A notable contribution of the study is the first-hand accounts of the African American fathers who reported being active in their sons’ lives. Doyle conducted extensive interviews with 30 African American fathers whose biological sons, ranging in age from eight to 12, were at individual-, family-, or community-level risk for developing aggressive behaviors and/or depressive symptoms.

Numerous themes emerged from Doyle’s research. In those refrains fathers candidly expressed ideas about what could be useful in terms of the program content, as well as how such a program might be structured to best meet the needs of – and be of interest to – African American fathers and their sons. Fathers emphasized the importance of a strength-based approach that honors their lived realities. They endorsed group-based interventions characterized by a safe space, bonding opportunities with fathers and sons, and hands-on activities.

Fathers were interested in learning from their peers about parenting, but felt opportunities were limited to do so in a safe space where they could talk candidly about their experiences, including fears, worries, challenges and triumphs. One father stated, “Learning from other fathers would be “real down to earth…it ain’t gonna be no book answer, it’s gonna be…a… living-off-experience answer.”

Bonding across families can also be beneficial. Stated one father, “If you know that your son’s having an issue with this, have him talk to somebody else that can give him a different insight, different view. ‘Cause a lot of times we will receive things from somebody else before we receive it from our own parents directly.” Fathers wanted their sons to “see that it’s some other good Black fathers out here too….they really give to their kids, and they look like him… not just White kids’ dads… not just kids from the church; it’s kids in the community.”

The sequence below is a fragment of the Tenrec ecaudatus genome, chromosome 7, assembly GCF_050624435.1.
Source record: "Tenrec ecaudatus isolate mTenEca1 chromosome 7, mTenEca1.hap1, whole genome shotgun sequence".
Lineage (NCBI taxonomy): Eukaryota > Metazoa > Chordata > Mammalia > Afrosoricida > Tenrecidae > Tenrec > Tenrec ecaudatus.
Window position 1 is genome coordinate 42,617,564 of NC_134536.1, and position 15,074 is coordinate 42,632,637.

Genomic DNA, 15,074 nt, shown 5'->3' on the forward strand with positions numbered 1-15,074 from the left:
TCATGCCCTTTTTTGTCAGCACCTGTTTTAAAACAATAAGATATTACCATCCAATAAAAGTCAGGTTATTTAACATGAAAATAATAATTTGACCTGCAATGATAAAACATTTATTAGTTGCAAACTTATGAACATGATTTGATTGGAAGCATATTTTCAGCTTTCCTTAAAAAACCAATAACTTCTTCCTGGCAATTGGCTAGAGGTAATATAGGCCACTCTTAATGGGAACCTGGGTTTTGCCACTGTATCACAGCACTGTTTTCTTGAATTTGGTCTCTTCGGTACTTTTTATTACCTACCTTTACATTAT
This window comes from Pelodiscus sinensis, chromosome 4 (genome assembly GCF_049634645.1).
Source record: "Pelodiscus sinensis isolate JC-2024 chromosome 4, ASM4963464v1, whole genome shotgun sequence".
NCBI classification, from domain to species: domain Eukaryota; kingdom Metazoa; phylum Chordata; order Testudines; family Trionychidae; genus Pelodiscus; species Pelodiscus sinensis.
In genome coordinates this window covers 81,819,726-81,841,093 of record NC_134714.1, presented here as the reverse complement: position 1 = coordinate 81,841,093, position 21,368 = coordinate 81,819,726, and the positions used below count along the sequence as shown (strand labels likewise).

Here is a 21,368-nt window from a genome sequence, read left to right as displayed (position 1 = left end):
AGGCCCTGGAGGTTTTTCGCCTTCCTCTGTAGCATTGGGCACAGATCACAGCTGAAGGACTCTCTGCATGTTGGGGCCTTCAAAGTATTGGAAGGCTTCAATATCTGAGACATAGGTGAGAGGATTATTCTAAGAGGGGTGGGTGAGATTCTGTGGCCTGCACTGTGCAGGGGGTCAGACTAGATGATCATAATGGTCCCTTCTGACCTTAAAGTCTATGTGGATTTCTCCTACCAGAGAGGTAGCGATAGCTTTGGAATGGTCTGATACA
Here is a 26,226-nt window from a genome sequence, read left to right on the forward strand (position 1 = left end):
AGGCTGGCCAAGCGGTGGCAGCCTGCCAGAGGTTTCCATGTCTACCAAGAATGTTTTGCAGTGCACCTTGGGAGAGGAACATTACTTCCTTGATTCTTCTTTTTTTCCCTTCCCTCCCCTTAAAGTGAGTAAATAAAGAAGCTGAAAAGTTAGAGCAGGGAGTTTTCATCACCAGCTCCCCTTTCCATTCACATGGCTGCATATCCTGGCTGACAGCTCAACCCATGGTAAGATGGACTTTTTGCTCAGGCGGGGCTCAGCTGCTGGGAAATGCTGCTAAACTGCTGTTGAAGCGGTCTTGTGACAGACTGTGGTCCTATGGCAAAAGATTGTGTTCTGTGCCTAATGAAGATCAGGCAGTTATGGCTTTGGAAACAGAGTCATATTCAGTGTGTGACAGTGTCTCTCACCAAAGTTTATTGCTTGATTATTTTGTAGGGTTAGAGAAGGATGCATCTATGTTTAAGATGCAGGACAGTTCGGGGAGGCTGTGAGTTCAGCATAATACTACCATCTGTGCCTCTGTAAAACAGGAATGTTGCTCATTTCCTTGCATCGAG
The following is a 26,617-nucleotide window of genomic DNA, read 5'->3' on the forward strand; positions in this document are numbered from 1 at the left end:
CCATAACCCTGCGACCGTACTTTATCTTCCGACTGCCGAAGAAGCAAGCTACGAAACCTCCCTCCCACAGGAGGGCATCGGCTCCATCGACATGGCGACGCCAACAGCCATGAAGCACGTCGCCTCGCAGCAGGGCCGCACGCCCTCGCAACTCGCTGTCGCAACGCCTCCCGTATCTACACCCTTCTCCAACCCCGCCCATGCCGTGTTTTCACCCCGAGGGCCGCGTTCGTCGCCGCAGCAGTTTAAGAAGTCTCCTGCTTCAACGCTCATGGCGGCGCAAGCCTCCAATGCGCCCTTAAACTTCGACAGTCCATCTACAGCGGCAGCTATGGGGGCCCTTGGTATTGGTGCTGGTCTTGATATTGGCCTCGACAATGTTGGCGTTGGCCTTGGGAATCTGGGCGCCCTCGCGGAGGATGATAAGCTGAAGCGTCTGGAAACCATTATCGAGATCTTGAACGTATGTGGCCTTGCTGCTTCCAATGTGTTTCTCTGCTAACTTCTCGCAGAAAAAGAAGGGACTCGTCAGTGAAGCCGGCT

Also of importance are activities that fathers and sons can participate in together. Said one father, “It’s gonna be all about how you couch it…we – men – are very visual and very kinesthetic; if it’s something we can do, we’ll get on board.…If you’re asking a group of men and boys to sit in a room and listen to a lecture, nah, probably not so much. But … we’re very competitive, so anything that’s gonna involve us competing …fathers against the sons or maybe me and my son competing against another father and his son, we’ll do that. It’s gotta be …fun… and we’re gonna have to use our hands ‘cause that’s just what engages us. But ask us to sit still and listen to stuff. Huh uh. Half the dads will be asleep and half the boys will be doing other things, fidgeting.”

The study’s findings, Doyle said, have direct implications for father-focused interventions. “They highlight the importance of creating safe spaces for African American fathers to interact with each other and their sons, as well as the need to incorporate – or center – kinesthetic activities.”